Taxes to rise for everybody in 2013
As you’ve probably heard by now, our leaders in Washington have reached an agreement on tax hikes for 2013. While higher rates for the wealthy have dominated the news coverage, the deal reached actually raises tax on all workers.
While most of the tax hikes hit those making more than $1 million a year, the deal reached is more nuanced than a simple increase to tax rates. So here is a quick guide with everything you need to know about the 2013 increase in federal taxes.
Top Federal Tax Rate
The top tax rate is set to rise to 39.6% for couples with taxable income of $450,000 or more and for singles with taxable income of $400,000 or more. This was an increase to President Obama’s proposal of $250,000/$200,000 and a decrease from the Republican’s initial proposal of no tax hikes. The tax brackets remain unchanged for everybody else.
Increase in Capital Gains Tax
Cap gains tax rises from 15 to 20 percent for couples making more than $450,000 ($400,000 if you’re single). This increase makes tax planning all the more important. I tend never to sell investments, so my portfolio generates few capital gains every year. But you’ll want to make sure that any mutual funds you own in a taxable account are tax efficient.
Loss of Personal Exemption and Itemized Deductions
With this change, the new tax laws will affect those making a bit less. For married couples with taxable income of $300,000 ($250,000 for singles) or more, you’ll start to lose the benefit of your personal exemption and itemized deductions. The formula is a bit complicated. I always let my tax accountant handle the calculations. But if you do your own taxes, tax software such as TurboTax rips through the calculations in a matter of seconds.
As a general rule of thumb, the limitation on itemized deductions (known as the Pease provision after Rep. Donald Pease (D., Ohio)) adds one percent to the top tax bracket and top capital gains tax rate.
Increase in Social Security Tax
This is where taxes go up for all workers. Over the past few years we’ve been enjoying a 4.2% payroll tax rate for social security. This was a decrease from the standard rate of 6.2%. Beginning in 2013, the rate is going back to its 6.2% historical level.
Remember that the social security tax is levied on the first $113,700 in wages for 2013 (the number is adjusted for inflation each year). So this tax hits everybody with earned income.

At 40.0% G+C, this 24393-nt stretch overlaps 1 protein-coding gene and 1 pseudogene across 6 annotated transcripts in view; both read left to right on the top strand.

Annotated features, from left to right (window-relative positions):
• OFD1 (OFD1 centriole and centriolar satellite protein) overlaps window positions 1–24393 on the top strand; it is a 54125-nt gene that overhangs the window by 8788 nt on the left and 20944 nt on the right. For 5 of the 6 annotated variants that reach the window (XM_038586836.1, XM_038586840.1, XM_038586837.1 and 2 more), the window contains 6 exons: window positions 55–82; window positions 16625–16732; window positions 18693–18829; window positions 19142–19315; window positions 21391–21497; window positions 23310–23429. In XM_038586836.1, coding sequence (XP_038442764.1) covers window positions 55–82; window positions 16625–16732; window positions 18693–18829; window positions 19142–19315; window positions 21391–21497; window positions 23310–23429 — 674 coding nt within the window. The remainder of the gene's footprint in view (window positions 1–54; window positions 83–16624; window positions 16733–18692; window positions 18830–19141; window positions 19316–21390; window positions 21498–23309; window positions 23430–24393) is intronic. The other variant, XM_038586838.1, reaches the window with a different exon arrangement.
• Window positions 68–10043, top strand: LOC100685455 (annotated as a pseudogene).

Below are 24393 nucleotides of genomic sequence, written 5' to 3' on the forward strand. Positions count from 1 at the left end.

Increase in Estate Tax
The estate tax rate will rise from 35 to 40 percent for estates over $5 million. While this doesn’t affect most of us, it makes estate planning for the wealthy all the more important. There are plenty of ways to avoid this tax for all but the largest estates, so its impact on revenue is minimal.
So exactly how much revenue do these tax hikes raise? Good question.
The 2013 tax increases will raise an estimated $610 billion in revenue. Now you’re probably thinking that’s not too bad considering our projected annual deficit before the tax hikes is $1.1 trillion. So we’ll cut the deficit in half, right? Wrong.
The $610 billion in new revenue is over the next 10 years. In other words, the increased revenue is a drop in the proverbial bucket. And even if the Obama plan had been enacted (increasing taxes for joint filers with taxable income of $250,000 or more), the revenue raised would have been paltry.
So at this point you’re no doubt asking why in the world our politicians have been arguing over increasing taxes for the wealthy if such increases have such a miniscule affect on our fiscal crises. Good question.
Reality Check: I’ve been a member of the middle class all of my life. I was in the lower middle class as a child, the middle class as a young adult, and in the upper middle class today. And if there’s one thing I know it’s this–whether by increased taxes, decreased spending, or both, folks in the middle class will be the ones that pay for our profligate spending.
I don’t care if you worship the current administration or loathe it. Republican or Democrat. In favor of tax increases or not. The wealthy, however defined, cannot save us from $16 trillion in debt, $1 trillion in annual deficits, and entitlement programs heading for a real fiscal cliff.
Middle class, gird yourself. As surely as night follows day, we will sacrifice more than anybody to pull us out of our fiscal mess.